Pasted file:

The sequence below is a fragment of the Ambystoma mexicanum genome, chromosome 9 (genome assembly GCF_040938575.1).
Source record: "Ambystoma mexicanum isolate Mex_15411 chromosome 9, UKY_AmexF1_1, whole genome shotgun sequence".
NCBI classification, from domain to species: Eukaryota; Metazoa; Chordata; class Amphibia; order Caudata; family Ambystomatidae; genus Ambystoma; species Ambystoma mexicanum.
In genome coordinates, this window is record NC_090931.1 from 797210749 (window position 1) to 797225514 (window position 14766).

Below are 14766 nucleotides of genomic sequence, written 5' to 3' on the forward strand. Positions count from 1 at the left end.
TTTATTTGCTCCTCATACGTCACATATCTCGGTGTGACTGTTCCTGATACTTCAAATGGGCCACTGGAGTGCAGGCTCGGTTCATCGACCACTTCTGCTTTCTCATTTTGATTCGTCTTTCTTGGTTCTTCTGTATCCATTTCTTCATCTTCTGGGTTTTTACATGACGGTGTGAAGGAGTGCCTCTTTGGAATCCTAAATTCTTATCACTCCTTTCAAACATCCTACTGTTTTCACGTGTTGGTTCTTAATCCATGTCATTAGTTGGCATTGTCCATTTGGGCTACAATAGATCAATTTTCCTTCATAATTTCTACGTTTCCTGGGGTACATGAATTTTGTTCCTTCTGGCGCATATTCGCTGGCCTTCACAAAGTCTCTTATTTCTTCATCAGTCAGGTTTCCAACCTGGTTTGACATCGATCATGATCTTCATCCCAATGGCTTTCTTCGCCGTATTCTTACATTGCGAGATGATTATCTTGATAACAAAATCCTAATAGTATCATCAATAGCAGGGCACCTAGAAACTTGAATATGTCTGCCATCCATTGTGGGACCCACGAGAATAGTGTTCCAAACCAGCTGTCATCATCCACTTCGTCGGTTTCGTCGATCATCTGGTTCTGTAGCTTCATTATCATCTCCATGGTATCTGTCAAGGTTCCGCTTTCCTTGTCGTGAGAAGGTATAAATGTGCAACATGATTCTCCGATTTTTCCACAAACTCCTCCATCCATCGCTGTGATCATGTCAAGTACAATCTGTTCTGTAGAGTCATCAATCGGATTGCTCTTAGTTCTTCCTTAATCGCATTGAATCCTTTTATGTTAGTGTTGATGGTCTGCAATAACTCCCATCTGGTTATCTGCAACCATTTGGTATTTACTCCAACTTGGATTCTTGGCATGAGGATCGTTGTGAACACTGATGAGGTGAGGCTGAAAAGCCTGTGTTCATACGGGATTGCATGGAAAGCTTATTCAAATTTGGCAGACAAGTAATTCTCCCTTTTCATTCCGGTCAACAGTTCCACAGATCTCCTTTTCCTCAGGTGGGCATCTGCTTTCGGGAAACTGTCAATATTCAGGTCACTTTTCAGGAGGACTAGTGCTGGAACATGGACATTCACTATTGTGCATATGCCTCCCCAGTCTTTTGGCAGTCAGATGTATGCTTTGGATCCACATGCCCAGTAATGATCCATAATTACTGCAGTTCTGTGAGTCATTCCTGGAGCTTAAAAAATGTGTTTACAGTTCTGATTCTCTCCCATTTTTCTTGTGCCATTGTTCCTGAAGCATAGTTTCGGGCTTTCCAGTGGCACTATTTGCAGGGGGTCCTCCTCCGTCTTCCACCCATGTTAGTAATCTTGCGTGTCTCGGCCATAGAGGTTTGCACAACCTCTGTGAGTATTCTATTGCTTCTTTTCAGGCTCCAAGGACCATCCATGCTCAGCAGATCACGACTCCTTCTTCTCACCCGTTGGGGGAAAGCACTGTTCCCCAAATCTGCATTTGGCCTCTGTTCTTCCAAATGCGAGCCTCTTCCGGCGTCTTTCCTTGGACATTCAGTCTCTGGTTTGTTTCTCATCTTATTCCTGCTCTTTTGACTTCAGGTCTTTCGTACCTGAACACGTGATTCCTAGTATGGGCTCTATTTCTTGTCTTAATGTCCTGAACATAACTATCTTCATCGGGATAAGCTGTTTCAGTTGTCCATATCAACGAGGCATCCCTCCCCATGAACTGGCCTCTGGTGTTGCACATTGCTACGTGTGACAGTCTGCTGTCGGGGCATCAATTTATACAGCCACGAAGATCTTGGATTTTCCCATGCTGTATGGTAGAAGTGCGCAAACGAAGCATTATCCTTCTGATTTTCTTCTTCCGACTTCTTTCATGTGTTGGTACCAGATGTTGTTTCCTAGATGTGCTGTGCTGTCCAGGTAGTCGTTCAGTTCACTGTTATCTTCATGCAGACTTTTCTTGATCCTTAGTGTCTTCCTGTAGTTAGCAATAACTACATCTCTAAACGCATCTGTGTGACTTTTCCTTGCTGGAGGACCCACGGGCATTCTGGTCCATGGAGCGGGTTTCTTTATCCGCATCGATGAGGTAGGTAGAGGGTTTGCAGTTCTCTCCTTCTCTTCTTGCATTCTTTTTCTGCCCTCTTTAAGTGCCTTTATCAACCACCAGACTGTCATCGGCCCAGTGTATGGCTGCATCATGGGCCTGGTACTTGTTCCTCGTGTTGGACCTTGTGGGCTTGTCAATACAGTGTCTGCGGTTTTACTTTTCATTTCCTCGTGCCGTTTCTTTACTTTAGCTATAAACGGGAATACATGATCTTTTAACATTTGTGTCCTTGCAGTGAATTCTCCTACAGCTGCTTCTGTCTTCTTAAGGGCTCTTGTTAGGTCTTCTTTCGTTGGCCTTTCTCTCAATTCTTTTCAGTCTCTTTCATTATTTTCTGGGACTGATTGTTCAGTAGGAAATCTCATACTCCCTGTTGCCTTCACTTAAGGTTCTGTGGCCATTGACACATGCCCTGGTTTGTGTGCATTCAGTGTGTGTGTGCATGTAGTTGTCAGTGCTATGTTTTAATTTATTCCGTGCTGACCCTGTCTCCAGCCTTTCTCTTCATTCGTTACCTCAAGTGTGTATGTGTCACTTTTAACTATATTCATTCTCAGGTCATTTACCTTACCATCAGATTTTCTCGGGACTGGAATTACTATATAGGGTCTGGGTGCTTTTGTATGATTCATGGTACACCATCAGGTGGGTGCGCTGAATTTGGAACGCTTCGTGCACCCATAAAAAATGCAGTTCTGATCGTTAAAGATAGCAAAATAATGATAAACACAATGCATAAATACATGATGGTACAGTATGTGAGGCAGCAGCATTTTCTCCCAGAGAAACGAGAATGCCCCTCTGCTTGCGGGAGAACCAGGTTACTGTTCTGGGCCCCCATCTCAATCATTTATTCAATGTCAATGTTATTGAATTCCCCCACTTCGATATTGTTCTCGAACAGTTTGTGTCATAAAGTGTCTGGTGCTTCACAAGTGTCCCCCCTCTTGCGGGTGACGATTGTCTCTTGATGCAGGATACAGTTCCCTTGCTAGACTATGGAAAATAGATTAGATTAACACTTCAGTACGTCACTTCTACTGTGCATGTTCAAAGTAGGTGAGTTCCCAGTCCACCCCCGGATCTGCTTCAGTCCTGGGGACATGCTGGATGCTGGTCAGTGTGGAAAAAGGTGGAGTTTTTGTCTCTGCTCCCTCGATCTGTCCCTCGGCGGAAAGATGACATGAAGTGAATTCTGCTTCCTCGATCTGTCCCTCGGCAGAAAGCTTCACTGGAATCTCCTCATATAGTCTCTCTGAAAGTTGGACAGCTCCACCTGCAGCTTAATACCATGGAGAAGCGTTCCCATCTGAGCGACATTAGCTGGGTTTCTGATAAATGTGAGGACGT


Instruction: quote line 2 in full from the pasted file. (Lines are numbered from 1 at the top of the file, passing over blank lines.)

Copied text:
Source record: "Ambystoma mexicanum isolate Mex_15411 chromosome 9, UKY_AmexF1_1, whole genome shotgun sequence".